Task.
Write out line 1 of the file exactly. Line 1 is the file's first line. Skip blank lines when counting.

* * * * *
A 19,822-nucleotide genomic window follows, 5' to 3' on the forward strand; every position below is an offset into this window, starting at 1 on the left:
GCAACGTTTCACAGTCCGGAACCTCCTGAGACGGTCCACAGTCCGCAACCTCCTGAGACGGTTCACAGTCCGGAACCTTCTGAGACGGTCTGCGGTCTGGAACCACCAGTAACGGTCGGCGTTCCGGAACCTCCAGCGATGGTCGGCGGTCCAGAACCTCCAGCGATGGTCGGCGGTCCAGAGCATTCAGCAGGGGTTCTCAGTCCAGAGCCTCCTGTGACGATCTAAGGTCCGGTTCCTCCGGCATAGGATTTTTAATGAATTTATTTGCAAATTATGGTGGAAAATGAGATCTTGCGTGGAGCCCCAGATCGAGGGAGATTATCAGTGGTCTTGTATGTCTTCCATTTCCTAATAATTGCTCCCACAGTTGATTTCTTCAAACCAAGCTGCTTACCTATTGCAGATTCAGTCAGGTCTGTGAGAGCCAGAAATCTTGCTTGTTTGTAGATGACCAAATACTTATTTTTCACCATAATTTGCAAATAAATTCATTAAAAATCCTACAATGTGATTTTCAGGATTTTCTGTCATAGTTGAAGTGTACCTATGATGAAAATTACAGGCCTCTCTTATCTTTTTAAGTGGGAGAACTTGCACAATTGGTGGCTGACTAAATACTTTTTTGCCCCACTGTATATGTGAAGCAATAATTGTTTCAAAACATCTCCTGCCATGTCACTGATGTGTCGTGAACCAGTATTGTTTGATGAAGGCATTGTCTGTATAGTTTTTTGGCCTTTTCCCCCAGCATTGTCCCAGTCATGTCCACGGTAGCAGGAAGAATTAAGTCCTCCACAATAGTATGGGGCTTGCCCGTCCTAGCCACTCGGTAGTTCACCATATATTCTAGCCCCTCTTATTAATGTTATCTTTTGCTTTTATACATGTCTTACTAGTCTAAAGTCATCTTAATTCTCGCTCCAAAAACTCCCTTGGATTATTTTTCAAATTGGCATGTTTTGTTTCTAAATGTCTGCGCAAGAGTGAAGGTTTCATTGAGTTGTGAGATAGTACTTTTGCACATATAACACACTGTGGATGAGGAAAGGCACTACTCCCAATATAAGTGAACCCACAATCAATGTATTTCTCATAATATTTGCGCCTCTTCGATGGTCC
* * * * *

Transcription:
A 19,822-nucleotide genomic window follows, 5' to 3' on the forward strand; every position below is an offset into this window, starting at 1 on the left: